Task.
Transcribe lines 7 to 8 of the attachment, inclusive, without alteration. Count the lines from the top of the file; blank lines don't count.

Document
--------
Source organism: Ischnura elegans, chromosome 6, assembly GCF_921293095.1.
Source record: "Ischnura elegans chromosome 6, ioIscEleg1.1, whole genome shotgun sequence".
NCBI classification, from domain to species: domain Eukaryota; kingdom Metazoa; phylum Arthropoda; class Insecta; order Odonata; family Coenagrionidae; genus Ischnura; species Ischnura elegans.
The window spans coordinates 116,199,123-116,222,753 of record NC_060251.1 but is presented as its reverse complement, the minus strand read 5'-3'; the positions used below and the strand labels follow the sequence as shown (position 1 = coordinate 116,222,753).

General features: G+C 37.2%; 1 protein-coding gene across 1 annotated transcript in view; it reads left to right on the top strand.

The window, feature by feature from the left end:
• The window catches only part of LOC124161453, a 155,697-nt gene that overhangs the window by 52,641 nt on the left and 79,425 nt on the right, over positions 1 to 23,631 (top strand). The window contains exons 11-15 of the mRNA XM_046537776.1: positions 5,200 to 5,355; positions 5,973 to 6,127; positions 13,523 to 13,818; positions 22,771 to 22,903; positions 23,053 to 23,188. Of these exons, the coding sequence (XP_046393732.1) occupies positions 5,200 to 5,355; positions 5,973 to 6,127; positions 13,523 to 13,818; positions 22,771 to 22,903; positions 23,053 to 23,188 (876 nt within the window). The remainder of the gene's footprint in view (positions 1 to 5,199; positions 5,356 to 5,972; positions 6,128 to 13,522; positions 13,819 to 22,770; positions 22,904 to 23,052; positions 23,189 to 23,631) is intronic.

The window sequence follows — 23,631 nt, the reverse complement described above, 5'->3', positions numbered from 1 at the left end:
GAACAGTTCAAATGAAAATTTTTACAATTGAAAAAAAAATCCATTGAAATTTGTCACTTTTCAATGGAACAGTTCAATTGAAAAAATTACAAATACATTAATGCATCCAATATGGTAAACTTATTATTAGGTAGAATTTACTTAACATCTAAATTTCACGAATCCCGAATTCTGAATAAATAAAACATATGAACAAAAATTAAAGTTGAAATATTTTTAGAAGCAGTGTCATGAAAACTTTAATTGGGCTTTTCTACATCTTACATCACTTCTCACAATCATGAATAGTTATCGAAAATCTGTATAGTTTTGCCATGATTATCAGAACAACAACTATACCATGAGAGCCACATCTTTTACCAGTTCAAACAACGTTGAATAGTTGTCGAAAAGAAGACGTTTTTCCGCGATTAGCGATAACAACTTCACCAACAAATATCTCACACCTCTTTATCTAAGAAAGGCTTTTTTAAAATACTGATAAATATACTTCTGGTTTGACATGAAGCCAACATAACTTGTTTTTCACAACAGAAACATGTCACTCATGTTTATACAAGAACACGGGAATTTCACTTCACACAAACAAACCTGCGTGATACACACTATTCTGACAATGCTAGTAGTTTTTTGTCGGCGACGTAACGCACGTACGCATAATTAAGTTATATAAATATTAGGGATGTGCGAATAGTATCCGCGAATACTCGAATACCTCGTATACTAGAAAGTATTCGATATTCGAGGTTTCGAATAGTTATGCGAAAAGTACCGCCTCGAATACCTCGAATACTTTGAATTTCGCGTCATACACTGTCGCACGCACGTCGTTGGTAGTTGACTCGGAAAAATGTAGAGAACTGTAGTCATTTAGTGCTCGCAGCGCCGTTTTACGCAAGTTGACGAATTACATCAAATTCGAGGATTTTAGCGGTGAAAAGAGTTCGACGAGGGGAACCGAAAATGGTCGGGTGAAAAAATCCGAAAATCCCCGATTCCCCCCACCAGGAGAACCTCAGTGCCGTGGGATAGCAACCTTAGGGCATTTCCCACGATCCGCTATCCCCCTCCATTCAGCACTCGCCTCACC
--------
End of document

• The window catches only part of LOC124161453, a 155,697-nt gene that overhangs the window by 52,641 nt on the left and 79,425 nt on the right, over positions 1 to 23,631 (top strand). The window contains exons 11-15 of the mRNA XM_046537776.1: positions 5,200 to 5,355; positions 5,973 to 6,127; positions 13,523 to 13,818; positions 22,771 to 22,903; positions 23,053 to 23,188. Of these exons, the coding sequence (XP_046393732.1) occupies positions 5,200 to 5,355; positions 5,973 to 6,127; positions 13,523 to 13,818; positions 22,771 to 22,903; positions 23,053 to 23,188 (876 nt within the window). The remainder of the gene's footprint in view (positions 1 to 5,199; positions 5,356 to 5,972; positions 6,128 to 13,522; positions 13,819 to 22,770; positions 22,904 to 23,052; positions 23,189 to 23,631) is intronic.

The window sequence follows — 23,631 nt, the reverse complement described above, 5'->3', positions numbered from 1 at the left end: